March 18

HOMEGROWN

Nigerian Film Market Emoruwa from Nigeria asks:

i have a script i want to sell can you buy it or tell me how to get it sold?

Similarly, Devin from Cleveland asks:

Now that I’ve written my very first spec script, I’m stuck wondering, “Where do I go from here?” I don’t really know anyone in the industry, per se (although I did go to college and was brief acquaintances with Jennifer Garner back in the early 1990s). Being a web developer in Cleveland won’t help my chances any of reaching her. I recently paid $40 and submitted a PDF-version of my script to Final Draft’s “Big Break” contest… so I feel that was probably a good move (although it will take months to hear anything about it).

I’ve read countless books about screenwriting and selling scripts, none of which seem to agree on much (so I’m basically left twisting in the wind). What do you suggest? My end-goal is to have it read by industry professionals and get an honest assessment of it, as it stands. If it’s any good, I would like to promote it and if monkeys learn to fly – get it produced into a feature! Yeah, right!

I’ve written elsewhere on the blog about some of the things out-of-towners can do to get scripts read by mainstream Hollywood and I leave it to you to fish around for it. I want to focus on one aspect of both questions. Writing a script and sitting on it until you get an introduction to Hollywood is a mistake. It may never happen. On the other hand, if you know what a screenplay is, chances are you live in an area with a local filmmaking community. Connecting with your local filmmaking community is important to your success as a screenwriter. These are the people who can turn your script into a film or pass your script on to someone who can. These are also the people who are at least somewhat suited to evaluate your script and give you feedback.

If you happen to live in Los Angeles, your local community is the Hollywood community. However, if you live somewhere else, it is no less important to connect with your local community. Many writers’ first films were not produced by mainstream Hollywood. Rather, they came from local film communities, came through the festival circuit and got the writer attention. While this may be a small percentage of overall screenwriters, it is a much larger percentage of writers who broke into the business from far away places.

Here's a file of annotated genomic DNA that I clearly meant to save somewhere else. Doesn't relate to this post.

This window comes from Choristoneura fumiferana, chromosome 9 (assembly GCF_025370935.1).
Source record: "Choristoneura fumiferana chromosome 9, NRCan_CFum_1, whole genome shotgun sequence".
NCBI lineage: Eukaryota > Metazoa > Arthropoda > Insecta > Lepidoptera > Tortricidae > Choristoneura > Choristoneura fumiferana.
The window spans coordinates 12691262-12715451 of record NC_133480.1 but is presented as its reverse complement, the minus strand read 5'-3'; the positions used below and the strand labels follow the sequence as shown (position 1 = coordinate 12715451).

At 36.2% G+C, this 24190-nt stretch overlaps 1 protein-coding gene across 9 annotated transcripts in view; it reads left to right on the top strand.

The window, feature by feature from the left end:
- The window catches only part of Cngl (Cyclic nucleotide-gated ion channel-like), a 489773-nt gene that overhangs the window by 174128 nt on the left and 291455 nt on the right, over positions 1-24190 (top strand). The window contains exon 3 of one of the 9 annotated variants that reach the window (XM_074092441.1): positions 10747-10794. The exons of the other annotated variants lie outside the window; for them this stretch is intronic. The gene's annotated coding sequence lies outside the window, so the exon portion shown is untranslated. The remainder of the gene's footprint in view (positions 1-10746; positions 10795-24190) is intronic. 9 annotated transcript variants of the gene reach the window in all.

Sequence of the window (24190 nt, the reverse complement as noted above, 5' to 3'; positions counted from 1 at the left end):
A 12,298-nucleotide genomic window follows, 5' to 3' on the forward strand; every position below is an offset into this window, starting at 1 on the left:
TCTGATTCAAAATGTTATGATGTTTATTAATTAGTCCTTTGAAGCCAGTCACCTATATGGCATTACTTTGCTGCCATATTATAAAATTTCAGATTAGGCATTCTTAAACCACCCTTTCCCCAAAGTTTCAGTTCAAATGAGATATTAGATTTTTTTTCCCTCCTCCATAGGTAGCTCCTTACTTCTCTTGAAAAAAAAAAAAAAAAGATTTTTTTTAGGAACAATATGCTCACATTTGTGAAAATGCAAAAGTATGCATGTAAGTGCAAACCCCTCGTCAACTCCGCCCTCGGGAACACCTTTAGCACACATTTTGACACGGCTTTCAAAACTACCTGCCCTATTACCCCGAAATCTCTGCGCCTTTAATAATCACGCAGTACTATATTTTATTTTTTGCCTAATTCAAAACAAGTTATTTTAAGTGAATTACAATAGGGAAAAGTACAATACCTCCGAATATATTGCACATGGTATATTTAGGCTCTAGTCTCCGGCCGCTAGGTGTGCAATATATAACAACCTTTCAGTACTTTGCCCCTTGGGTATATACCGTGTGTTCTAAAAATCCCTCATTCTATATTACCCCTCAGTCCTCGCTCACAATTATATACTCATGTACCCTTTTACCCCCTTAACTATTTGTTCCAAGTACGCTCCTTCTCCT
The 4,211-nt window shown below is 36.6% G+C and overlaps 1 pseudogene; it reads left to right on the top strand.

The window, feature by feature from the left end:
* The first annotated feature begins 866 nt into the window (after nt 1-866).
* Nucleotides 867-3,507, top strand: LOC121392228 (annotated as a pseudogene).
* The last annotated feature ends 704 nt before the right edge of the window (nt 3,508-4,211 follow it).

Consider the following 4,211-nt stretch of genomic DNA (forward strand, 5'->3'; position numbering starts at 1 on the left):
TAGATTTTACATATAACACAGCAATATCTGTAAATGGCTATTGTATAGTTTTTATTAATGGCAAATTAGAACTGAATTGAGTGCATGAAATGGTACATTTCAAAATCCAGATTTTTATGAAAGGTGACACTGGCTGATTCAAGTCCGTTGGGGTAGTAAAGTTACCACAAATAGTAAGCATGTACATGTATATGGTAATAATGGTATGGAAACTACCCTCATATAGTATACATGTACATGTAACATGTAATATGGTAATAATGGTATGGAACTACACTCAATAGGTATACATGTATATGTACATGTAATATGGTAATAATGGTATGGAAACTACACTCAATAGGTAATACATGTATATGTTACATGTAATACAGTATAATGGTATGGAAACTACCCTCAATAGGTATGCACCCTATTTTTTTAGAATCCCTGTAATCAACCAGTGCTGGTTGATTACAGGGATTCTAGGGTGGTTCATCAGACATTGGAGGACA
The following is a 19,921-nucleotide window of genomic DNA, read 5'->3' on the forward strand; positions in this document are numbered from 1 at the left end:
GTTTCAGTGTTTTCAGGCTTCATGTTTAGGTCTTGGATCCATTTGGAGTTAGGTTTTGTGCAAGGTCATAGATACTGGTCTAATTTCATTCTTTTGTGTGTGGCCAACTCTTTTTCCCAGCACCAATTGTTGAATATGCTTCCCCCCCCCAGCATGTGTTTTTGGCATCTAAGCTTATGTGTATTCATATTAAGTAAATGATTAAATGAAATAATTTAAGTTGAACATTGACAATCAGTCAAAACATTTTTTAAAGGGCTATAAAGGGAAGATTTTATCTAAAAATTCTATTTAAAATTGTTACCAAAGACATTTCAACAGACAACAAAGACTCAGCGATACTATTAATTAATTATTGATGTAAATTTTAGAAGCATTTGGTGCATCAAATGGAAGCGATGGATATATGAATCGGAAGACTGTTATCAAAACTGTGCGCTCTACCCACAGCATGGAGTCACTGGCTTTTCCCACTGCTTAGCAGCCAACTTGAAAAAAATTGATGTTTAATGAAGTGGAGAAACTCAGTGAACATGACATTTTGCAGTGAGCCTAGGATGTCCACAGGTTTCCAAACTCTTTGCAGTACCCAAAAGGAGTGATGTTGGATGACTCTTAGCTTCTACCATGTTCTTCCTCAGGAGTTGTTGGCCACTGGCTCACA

Both Nigeria and Cleveland have important film communities. See, for example, this article from Filmmaking magazine about Nigeria’s film community. The image above is also a link to some similar information. Cleveland also has an active film community. Just Google the name of your city and the word “filmmaking” to get started.

As for reaching Jennifer Garner, you can get contact information for the representative/agent of most SAG actors by contacting the Screen Actors Guild in Hollywood. Actors often have fan clubs with agent contact information, as well. However, you should not get attached to any one avenue for building a screenwriting career. Chances of Ms. Garner or any other actor reading your script are incredibly small. Prominent actors have scripts urged at them all day long and they usually have good systems in place to screen them from that pressure. I’m not telling you not to attempt to contact her. I am just saying that this should in no way be the cornerstone of your efforts to advance your writing career. Start with your local filmmaking community.



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Posted March 18, 2006 by TW in category "The Business

3 COMMENTS :

  1. By Devin on

    First of all… THANK YOU for your kind attention! Your words of advice ring true, and I will look into my local film community for some support and honest assessments. I’m not putting all of my eggs into a single basket, as I have no false hopes of getting back in touch with Jennifer Garner. I did send her an email almost ten years ago, congratulating her on an upcoming TV acting career (I caught her on an episode of the new “Fantasy Island” back in 1998), to which she responded and thanked me for my kind words. That’s about it. Now she’s HUGE. I’ll try (after all, there’s nothing to lose and everything to gain), but won’t be surprised if nothing comes of it.

    I’m trying my hand in screenwriting contests (such as Final Draft’s “Big Break”, and possibly “Scriptapalooza” as well). For $40, I can at least have my script looked at by industry professionals. It will sink or float on its own merit – I know that. This is a BIG DREAM endeavor… pie-in-the-sky. But I believe in it, and in my ideas. Maybe someday I’ll be lucky enough to get a break. Who knows?

    Thanks again. I love your blog, and your willingness to pass along sage advice is invaluable. Please come visit my new blog as well, if you’re interested. I’m hoping to begin a quasi-support group for new writers, like myself. It’s daunting to be just starting out in such a competitive, cut-throat industry.

    Take care,
    Devin (from Cleveland)

  2. By ZS on

    People say that if there was only one story – a universal template – everyone would be using it. Well they are.

    And we’re not talking 4 acts, plot points etc.

    I mean that ALL succcessful screenplays use a very detailed version of the Hero’s Journey that is based on Transformation.

    You need to check out the research at:

    http://www.clickok.co.uk/index4.html

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